A three month public consultation exercise has recently ended. Brochures were sent to 1.2 million homes and businesses. A series of information events were staged. Over 80,000 written responses have been received. The results of this consultation will give an indication of public opinion. Supporters of the charge will be hoping to avoid a repeat of the 2005 referendum in Edinburgh, where residents rejected proposals to introduce a similar cordon-based charge. Seven of the ten Greater Manchester boroughs must vote yes if the bid is to proceed. The final say will then lie with Ministers.
On 19 February 2007, the Central London Congestion Charging Zone was extended westwards to cover a 17.5 km2 area within the boroughs of Kensington and Chelsea and Westminster. The extended zone now operates as one scheme, with the same rules, payment channels and discounts. However, Boris Johnston’s election manifesto included a commitment to hold a public consultation on the future of the Western Extension. A five week consultation was launched by Transport for London on 1 September 2008. Londoners have been asked whether the Western Extension should stay as it is, be scrapped or be modified. Changes could include an increase in residents’ discounts to 100%, the introduction of an account based payment scheme and a charge-free period in the middle of the day.
Any changes to the London Congestion Charging Scheme must conform to the Mayor’s Transport Strategy. Accordingly, any decision to remove the Western Extension would also require an amendment of the Transport Strategy itself and therefore could not take effect until late 2009.
Emissions Related Congestion Charging
Mayor Boris Johnston has also cancelled the plan of his predecessor, Ken Livingston, to introduce emissions based congestion charging in October 2008.
Vehicles generating the highest levels of CO2 emissions were to be subject to an increased charge of £25 for entering the charging zone. As a corollary, the charge for the least polluting vehicles was to be reduced (in some cases to nil). The majority of cars were to remain subject to the standard £8 charge.
Boris Johnston said his decision to abandon the proposals was in keeping with his aim to achieve a ‘fairer and more efficient’ congestion charge. Ken Livingston described the move as ‘a further blow to London as a ground breaking city to tackle climate change and improve the environment.’
The proposed ‘CO2 charge’ had encountered difficulties even before Ken Livingston’s defeat in the Mayoral elections. Car manufacturer Porsche had launched a legal challenge to it. Porsche had argued that the proposed increase was disproportionate. The case was settled when the new Mayor announced his intention to abandon the higher charge anyway.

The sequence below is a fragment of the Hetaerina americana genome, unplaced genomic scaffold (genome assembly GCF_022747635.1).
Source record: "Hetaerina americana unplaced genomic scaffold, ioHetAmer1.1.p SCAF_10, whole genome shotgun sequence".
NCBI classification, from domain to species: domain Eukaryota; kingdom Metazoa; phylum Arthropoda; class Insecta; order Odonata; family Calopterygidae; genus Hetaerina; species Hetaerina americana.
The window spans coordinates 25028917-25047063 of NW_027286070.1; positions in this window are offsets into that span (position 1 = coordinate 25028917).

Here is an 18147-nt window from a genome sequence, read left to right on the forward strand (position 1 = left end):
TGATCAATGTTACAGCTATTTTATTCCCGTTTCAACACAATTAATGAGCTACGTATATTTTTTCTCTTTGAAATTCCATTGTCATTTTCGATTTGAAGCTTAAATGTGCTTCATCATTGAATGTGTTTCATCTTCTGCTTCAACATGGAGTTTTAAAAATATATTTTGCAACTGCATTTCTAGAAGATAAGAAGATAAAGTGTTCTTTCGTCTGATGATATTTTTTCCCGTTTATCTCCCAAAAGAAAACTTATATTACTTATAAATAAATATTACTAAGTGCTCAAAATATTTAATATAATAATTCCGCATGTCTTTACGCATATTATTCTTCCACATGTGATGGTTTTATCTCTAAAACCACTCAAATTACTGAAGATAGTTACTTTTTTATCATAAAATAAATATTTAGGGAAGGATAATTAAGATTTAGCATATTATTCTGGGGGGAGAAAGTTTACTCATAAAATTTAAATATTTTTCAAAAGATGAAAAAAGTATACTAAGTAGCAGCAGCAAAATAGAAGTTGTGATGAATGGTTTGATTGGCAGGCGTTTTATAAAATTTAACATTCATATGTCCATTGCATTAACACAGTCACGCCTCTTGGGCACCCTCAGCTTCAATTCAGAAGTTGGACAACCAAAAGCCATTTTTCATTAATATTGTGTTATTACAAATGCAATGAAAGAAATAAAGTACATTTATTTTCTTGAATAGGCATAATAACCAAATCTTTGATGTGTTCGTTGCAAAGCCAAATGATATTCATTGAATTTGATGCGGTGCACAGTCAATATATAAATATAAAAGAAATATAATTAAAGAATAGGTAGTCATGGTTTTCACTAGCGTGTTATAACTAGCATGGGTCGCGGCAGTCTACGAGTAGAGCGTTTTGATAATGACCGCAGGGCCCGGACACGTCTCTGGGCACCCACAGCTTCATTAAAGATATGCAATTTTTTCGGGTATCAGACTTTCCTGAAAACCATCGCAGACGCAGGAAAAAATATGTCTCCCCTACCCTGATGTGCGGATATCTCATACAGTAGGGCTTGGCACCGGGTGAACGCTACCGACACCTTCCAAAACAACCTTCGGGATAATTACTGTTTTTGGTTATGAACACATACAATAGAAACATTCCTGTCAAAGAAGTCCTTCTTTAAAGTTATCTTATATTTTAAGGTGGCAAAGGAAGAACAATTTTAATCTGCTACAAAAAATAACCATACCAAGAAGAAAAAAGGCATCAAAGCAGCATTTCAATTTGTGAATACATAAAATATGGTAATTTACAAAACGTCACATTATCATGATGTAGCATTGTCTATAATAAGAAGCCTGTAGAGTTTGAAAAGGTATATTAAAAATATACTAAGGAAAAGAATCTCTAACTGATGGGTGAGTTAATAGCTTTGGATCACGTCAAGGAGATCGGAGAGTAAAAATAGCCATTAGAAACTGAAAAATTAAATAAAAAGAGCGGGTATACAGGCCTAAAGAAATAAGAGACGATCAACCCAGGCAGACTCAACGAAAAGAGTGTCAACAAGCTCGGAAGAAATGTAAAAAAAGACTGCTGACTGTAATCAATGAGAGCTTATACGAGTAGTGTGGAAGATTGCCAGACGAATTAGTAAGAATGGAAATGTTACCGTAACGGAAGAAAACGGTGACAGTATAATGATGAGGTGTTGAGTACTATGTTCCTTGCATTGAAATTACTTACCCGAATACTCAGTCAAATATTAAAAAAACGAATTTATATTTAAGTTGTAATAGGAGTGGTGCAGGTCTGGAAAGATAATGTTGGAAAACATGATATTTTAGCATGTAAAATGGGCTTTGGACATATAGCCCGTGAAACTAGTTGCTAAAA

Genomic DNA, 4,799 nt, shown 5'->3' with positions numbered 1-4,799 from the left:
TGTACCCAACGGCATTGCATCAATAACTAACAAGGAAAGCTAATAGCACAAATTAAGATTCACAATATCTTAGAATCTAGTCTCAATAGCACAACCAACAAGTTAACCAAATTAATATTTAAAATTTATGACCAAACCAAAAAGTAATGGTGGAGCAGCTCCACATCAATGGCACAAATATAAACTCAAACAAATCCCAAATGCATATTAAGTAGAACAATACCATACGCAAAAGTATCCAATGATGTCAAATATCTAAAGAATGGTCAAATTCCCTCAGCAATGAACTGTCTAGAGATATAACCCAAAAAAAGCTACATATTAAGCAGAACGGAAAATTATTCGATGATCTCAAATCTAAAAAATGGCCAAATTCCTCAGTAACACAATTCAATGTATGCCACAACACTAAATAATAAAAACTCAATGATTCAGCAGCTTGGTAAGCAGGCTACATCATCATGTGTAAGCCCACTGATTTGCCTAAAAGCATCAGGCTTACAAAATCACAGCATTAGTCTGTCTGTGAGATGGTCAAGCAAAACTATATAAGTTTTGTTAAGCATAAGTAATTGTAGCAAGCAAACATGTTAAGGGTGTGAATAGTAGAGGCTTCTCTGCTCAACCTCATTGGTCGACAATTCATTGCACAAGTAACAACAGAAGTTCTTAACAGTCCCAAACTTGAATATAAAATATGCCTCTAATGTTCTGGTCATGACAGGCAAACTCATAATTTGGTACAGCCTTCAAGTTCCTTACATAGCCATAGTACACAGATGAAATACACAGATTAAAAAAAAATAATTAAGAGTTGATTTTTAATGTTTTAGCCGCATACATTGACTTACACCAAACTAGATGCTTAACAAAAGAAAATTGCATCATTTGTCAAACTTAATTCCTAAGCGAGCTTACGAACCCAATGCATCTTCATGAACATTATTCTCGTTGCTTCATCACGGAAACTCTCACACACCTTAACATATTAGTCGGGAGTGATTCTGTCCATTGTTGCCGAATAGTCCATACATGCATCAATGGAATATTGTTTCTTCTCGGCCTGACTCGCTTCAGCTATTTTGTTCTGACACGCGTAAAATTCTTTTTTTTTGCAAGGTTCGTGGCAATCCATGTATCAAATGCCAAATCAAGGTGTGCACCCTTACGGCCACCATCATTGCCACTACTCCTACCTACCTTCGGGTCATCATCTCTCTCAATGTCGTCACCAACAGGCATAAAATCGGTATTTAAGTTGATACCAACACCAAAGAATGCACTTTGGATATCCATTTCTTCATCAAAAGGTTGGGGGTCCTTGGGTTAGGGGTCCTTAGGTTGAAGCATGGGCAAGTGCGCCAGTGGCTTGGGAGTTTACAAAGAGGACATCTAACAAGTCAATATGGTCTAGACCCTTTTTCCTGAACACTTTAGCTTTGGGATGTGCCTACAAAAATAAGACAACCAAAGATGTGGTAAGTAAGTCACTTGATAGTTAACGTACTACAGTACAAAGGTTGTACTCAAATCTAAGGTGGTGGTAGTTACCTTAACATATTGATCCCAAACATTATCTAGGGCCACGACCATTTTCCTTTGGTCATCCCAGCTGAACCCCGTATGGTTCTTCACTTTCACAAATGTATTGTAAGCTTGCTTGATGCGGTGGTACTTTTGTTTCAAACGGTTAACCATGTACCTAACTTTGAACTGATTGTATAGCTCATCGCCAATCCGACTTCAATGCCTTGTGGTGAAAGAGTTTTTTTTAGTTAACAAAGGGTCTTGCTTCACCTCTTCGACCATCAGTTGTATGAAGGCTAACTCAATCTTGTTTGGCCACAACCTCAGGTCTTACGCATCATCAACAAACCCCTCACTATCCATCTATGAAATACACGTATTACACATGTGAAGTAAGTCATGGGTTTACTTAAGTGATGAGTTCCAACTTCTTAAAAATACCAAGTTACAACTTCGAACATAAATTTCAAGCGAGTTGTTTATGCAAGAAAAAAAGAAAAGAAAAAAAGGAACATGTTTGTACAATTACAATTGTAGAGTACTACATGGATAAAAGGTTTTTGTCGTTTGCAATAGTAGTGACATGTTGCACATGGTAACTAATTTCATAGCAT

London Low Emission Zone
In contrast, Mayor Livingston’s ‘Low Emission Zone’, which came into force on 4 February 2008 and seeks to deter the most polluting vehicles from entering Greater London through the imposition of heavy charges for entering the zone, appears to be having the desired effect. TfL recently published findings illustrating that around one third of the HGVs over 12 tonnes operating in Greater London were now significantly cleaner. Since the launch of the scheme, the number of ‘compliant’ vehicles has risen from 70% to 96%.
In October 2007, Cambridgeshire County Council submitted an Outline Proposal for Funding for a £500 million transport investment package. This included a city wide congestion charge of between £3 and £5 to operate from Monday to Friday between 07:30 and 09:30 hours.
A four month public consultation has taken place. It suggested that 49% of local people were opposed to the principle of congestion charging in Cambridge. The Conservative led County Council concluded that its 2007 proposals lacked sufficient support.
An Independent Transport Commission, comprising key stakeholders, has now been set up to identify a new transport strategy. A revised TIF bid, to include road pricing, has not been ruled out. The Commission is expected to conclude its work in 2009.
Cambridge has not yet received an award of Programme Entry from the Secretary of State.
West Midlands and East Midlands
The TIF is making about £9.5 billion available between 2008/2009 and 2014/2015 for local transport improvements if they are coupled with the introduction of demand restraint measures. While this may offer a strong incentive to apply for a share of the TIF, it appears that in some areas, particularly where there are political divisions, it is not strong enough. In the West Midlands, the Councils have concluded that, whilst congestion continues to be a problem, road pricing does not currently offer the solution. Accordingly, they will not be submitting a TIF bid in 2008.
Plans for road user charging in the East Midlands have also been abandoned, following the decision by Nottingham to focus upon WPL.
Reading, West of England Partnership and Leeds
Other authorities who have received a share of the latest round of TIF ‘pumppriming’ funds are considering whether to submit a bid for a share of the main fund. Reading, the West of England Partnership (covering Bristol, Bath & North East Somerset, North Somerset and South Gloucestershire) and Leeds are investing in the development of transport proposals that include demand restraint measures.